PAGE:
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PCDS Newsletter: Ongoing activities of the PCDS

Ongoing activities of the PCDS
The main news from the PCDS is the overwhelming success of the third annual conference, held at the Hilton Metropole, Birmingham, from 16–17 November. The enthusiasm of the 650 delegates was fantastic and I hope that after the two days of the conference everyone was able to take new messages back to their practices and improve care for people with diabetes – which, after all, is what it’s all about!

The PCDS Committee has been together since the inception of the society two years ago. In the next 12 months, we are hoping to start elections for positions on the board. I would like to use this opportunity to invite any member who is interested in standing to contact a committee member as we would love to have your interest and expertise on board.
Martin Hadley-Brown, GP, Thetford, Norfolk

Vascular screening
Melanie Davies, Professor of Diabetes Medicine, Leicester presented the case for why we should perform vascular screening in the primary care setting and how it will benefit people with diabetes and our practice. She examined the various methods that are used for screening vascular disease and discussed what the outcomes of these methods mean for people with diabetes.

Education
Sue Cradock, Consultant Nurse in Diabetes, Portsmouth, explored the development of national and local programmes for people with type 2 diabetes, highlighting the evidence behind the need for such an approach and also the evidence for the effectiveness of these programmes. She outlined the challenges and some solutions for healthcare professionals in the delivery of structured education programmes.

Saving feet
Neil Baker, Diabetes Research Podiatrist, Ipswich, gave a vibrant and sometimes graphic presentation on saving feet in diabetes.

Diabetes is a condition that has several major complications that manifest in the feet, which are strongly associated with foot ulceration and lower limb amputation, particularly peripheral neuropathy, vascular disease and abnormal joint and soft tissue mechanics. The incidence of any of these complications increases with age, particularly in people with type 2 diabetes, so being able to recognise any of these complications and their implications is essential if ulceration or amputations are to be prevented. This is particularly important as diabetes is becoming more prevalent, particularly in the elderly and obese, with a potential for an increase in diabetic-foot related problems. The aim of this presentation is firstly to revisit some clinical aspects of basic foot assessment and screening techniques, and then to provide a common sense approach to interpreting clinical findings and finally to suggest appropriate and realistic care plans.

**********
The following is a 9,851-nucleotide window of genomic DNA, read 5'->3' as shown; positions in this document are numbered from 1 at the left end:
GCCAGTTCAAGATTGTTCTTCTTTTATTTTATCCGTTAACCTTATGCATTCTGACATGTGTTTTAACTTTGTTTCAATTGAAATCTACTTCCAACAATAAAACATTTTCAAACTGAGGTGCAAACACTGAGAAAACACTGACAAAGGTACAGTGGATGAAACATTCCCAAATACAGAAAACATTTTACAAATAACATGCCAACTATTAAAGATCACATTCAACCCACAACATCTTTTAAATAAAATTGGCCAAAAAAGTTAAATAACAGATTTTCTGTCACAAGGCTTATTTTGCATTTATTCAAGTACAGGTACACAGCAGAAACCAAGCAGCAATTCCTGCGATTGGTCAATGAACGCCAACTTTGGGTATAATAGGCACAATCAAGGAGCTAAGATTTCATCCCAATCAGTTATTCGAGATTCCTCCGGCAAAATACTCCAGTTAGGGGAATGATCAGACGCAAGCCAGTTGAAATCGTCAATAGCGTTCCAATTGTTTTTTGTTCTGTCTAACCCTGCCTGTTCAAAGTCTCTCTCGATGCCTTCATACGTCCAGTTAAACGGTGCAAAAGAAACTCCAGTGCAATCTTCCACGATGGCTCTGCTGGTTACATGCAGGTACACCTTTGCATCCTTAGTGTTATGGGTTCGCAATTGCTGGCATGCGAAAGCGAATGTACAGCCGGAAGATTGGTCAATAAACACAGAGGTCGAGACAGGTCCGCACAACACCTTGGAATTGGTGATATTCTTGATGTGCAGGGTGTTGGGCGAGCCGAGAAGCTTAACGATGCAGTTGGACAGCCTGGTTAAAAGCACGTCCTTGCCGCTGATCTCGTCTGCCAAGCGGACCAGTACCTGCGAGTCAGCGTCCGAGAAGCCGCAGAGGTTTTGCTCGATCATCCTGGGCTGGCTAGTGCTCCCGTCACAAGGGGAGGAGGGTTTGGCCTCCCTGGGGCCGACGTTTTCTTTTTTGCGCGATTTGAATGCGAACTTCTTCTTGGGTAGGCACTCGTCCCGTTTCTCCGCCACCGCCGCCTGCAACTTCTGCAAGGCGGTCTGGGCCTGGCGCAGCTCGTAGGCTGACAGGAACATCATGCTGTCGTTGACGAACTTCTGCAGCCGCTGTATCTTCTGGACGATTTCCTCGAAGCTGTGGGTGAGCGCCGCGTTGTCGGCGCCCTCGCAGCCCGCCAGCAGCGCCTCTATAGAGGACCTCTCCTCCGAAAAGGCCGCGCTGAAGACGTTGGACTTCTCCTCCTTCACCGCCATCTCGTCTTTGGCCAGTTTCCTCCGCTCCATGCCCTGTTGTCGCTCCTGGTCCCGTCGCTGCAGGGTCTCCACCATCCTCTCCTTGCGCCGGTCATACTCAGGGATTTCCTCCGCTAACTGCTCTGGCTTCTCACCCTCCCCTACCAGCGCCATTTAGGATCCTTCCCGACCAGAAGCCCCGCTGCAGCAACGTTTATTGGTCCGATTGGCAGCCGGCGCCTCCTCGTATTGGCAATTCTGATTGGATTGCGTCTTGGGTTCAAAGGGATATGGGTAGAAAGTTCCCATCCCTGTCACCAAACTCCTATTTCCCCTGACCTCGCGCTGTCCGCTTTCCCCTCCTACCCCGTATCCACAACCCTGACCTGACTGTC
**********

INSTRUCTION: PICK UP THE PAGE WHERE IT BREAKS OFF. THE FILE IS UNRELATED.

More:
Keynote Lecture  
This year’s Keynote Lecture was given by Professor Kamlesh Khunti, GP, Leicester. His talk was entitled Waist matters: Prevention of cardiovascular disease and diabetes.

Obesity has become a pandemic condition contributing to the onset of CVD and premature mortality. The overall risk of an adverse CV event is often driven by multiple individual risk factors, including obesity, dyslipidaemia, insulin resistance, glucose intolerance and raised blood pressure – the metabolic syndrome.

A comprehensive approach to identifying people with multiple CV risk factors may yield greater clinical benefit than continuing to focus on managing individual risk factors. Currently in routine practice, BMI is used to measure and monitor obesity. There is now a strong case for the routine measurement of waist circumference to screen for individuals at high risk of having multiple metabolic risk factors.

There is overwhelming evidence that abdominal obesity is a major clinical and public health issue. Furthermore, waist circumference is a predictor of diabetes, increased CV risk factors, morbidity and mortality, independent of BMI. Waist circumference is a relatively simple measurement which requires no complex or calibrated equipment and should be routinely used in clinical practice to identify those with increased CV risk.

Diabetes and cardiovascular risk management